Investigation of dislocation cluster evolution during directional solidification of multicrystalline silicon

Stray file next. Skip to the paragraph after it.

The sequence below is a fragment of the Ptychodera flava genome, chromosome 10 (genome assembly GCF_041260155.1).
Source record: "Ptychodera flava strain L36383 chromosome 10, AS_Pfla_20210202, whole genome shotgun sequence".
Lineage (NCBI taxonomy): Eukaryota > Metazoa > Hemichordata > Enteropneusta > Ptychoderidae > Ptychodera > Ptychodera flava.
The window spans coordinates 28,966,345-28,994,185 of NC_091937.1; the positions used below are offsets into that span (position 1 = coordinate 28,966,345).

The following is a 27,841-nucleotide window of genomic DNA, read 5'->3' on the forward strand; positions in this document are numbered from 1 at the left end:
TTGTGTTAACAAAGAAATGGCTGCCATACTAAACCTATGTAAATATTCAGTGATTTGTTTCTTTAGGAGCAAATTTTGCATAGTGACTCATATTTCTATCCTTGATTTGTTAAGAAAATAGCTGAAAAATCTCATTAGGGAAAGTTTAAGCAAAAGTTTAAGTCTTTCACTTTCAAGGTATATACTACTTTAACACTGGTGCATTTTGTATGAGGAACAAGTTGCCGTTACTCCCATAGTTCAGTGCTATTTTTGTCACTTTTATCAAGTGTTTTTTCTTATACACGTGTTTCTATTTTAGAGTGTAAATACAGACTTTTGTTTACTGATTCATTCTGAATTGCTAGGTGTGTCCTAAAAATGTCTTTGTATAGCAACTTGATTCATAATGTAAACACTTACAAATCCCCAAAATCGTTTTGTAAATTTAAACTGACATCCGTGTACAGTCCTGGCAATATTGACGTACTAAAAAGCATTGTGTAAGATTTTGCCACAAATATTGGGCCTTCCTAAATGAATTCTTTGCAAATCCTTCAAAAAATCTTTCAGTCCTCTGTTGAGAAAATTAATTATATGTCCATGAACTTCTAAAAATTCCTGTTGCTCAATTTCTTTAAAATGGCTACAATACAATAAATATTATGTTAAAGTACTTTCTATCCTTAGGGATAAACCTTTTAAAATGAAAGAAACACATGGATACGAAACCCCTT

Dislocation clusters are the main crystal defects in multicrystalline silicon and are detrimental for solar cell efficiency. They were formed during the silicon ingot casting due to the relaxation of strain energy. The evolution of the dislocation clusters was studied by means of automated analysing tools of the standard wafer and cell production giving information about the cluster development as a function of the ingot height. Due to the observation of the whole wafer surface the point of view is of macroscopic nature. It was found that the dislocations tend to build clusters of high density which usually expand in diameter as a function of ingot height. According to their structure the dislocation clusters can be divided into light and dense clusters. The appearance of both types shows a clear dependence on the orientation of the grain growth direction. Additionally, a process of annihilation of dislocation clusters during the crystallization has been observed. To complement the macroscopic description, the dislocation clusters were also investigates by TEM. It is shown that the dislocations within the subgrain boundaries are closely arranged. Distances of 40-30 nm were found. These results lead to the conclusion that the dislocation density within the cluster structure is impossible to quantify by means of etch pit counting.